Benzene (80 ml) was added slowly to a pre-cooled (–78 °C) mixture of 5 (0.86 g, 1.00 mmol) and NaCH2Ph (0.23 g, 2.00 mmol). The frozen mixture was left to thaw to room temperature and stirred for 24 h, forming an orange suspension. The mixture was heated to 80 °C and filtered, colourless crystals started to form upon cooling the filtrate, which was left to further crystallise at 10 °C for 15 h. After decanting the mother liquor, crystalline 4Na was dried in vacuo. Yield: 0.34 g, 38%. Anal. Calcd for C66H152N10Na2Si6Th2: C, 44.92; H, 8.68; N, 7.94%. Found: C, 43.84; H, 8.81; N, 7.79%. FTIR v/cm−1: 3397 (br, w, NH), 2939 (s), 2861 (s), 1461 (m), 1380 (w), 1275 (w), 1252 (w), 1128 (w), 1058 (m), 1010 (w), 928 (vs), 880(s), 736 (vs), 669 (s), 626(m), 562 (m), 539 (w), 508 (w), 438 (w). Once isolated as a pure sample, this compound is poorly soluble in non-polar solvents, and rapidly decomposes in the polar solvents THF and pyridine, and is therefore not amenable to NMR spectroscopic analysis.

Preparation of [{Th(TrenTIPS)(µ-NHK)}2] (4K)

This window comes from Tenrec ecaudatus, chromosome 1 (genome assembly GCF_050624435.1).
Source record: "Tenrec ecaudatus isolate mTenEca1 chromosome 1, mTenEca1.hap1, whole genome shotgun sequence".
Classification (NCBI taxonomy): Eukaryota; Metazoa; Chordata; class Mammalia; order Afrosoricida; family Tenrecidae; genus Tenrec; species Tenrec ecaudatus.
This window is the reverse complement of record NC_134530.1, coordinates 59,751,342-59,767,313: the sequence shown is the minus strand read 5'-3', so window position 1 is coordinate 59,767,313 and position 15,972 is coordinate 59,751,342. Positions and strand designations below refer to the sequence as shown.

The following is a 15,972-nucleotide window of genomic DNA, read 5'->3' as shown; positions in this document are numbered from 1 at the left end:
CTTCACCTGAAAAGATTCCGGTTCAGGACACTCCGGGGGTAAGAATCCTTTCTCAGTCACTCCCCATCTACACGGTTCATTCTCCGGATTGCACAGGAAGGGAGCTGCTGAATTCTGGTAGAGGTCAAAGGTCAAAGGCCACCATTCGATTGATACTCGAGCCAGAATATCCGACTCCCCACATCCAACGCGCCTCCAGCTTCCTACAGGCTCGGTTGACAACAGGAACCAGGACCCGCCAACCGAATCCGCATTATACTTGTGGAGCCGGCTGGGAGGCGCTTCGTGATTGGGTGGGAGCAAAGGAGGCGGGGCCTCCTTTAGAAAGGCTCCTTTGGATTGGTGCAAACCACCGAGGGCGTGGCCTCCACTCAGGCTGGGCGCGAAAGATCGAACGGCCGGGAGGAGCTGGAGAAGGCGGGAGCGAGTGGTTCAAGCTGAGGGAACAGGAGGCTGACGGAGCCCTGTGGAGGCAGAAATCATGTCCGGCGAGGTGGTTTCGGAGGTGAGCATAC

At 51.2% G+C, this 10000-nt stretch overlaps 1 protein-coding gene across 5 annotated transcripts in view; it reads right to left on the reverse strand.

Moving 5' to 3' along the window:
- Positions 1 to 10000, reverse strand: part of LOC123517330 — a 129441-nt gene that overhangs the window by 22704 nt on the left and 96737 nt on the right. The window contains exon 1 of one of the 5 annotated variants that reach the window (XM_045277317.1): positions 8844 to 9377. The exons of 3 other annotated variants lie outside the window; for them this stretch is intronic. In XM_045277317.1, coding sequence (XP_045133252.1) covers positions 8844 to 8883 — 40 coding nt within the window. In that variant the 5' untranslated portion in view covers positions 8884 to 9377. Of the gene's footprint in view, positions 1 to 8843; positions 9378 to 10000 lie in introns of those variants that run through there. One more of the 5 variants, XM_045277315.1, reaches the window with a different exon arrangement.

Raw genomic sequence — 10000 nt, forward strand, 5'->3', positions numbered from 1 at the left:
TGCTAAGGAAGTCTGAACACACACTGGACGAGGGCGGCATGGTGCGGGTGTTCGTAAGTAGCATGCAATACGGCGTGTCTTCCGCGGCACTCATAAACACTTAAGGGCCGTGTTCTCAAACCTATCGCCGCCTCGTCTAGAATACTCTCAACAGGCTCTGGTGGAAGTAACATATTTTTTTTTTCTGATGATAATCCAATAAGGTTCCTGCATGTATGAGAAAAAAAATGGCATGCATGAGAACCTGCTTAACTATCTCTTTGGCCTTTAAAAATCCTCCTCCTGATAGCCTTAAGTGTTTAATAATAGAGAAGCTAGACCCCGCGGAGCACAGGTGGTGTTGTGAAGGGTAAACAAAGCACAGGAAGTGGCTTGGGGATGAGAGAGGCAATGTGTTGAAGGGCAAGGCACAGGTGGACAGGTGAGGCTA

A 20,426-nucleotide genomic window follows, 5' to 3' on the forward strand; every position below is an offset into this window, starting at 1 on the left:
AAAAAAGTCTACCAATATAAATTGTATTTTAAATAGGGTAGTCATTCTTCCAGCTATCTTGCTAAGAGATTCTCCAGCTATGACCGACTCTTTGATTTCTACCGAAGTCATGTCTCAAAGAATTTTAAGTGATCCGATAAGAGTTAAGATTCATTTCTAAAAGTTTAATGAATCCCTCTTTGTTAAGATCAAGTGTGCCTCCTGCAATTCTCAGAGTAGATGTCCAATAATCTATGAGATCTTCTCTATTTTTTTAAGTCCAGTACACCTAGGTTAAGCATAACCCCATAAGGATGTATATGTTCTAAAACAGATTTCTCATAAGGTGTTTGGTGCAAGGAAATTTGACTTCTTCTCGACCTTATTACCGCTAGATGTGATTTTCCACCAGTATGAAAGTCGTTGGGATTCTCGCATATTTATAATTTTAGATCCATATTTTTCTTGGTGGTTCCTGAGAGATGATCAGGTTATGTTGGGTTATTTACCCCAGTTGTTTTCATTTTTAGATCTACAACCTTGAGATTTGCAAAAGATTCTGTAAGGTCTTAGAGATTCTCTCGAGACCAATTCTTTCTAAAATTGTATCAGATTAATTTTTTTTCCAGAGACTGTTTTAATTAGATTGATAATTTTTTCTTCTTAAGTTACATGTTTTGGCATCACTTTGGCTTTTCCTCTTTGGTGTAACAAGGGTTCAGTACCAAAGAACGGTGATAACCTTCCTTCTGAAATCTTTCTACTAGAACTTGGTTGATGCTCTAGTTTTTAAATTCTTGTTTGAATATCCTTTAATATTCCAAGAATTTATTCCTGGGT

Benzene (120 ml) was added slowly to a pre-cooled (–78 °C) mixture of 2 (1.77 g, 2.00 mmol) and KC8 (0.81 g, 6.00 mmol). The frozen mixture was left to thaw to room temperature and stirred for 24 h, during which time the formation of black graphite was observed. The mixture was then heated to 90 °C to dissolve the poorly soluble product, and filtered to remove insoluble graphite and unreacted KC8. Colourless crystals started to form upon cooling the clear filtrate, which was left to further crystallise at 10 °C for 15 h. After decanting the mother liquor, crystalline 4K was dried in vacuo. Yield: 0.90 g, 50%. Anal. Calcd for C66H152K2N10Si6Th2: C, 44.12; H, 8.53; N, 7.80%. Found: C, 44.32; H, 8.89; N, 7.48%. FTIR v/cm−1: 2936 (br, m), 2859 (s), 1458(m), 1378 (w), 1338 (w), 1275 (w), 1253 (w), 1137 (w), 1060 (w), 1023 (s), 1010 (w), 988 (w), 928 (vs), 880 (s), 809 (w), 735 (vs), 668 (s), 626 (m), 575 (w, Th = NH), 563 (w), 539 (w), 507 (w), 463 (w). The N–H stretching resonance was not observed in the IR spectrum (see Rb analogue). Once isolated as a pure sample, this compound is poorly soluble in non-polar solvents, and rapidly decomposes in the polar solvents THF and pyridine, and is therefore not amenable to NMR spectroscopic analysis. The 15N-isotopologue [{Th(TrenTIPS)(µ-15N[H]K)}2] (50 atom % 15N) was prepared analogously from [Th(TrenTIPS)(15/14N14N14/15N)]. The Th = NH asymmetric stretching frequency for [{Th(TrenTIPS)(µ-N[H]K)}2] was experimentally measured at 575 cm–1 by FTIR, which corresponds exactly to the calculated value (575 cm–1). For the 15N-isotopologue (50 atom% 15N), the Th = 14NH stretch at 575 cm–1 stretch was reduced in intensity, whilst an additional stretch was observed at 565 cm–1, corresponding to the isotopically shifted Th = 15NH stretch.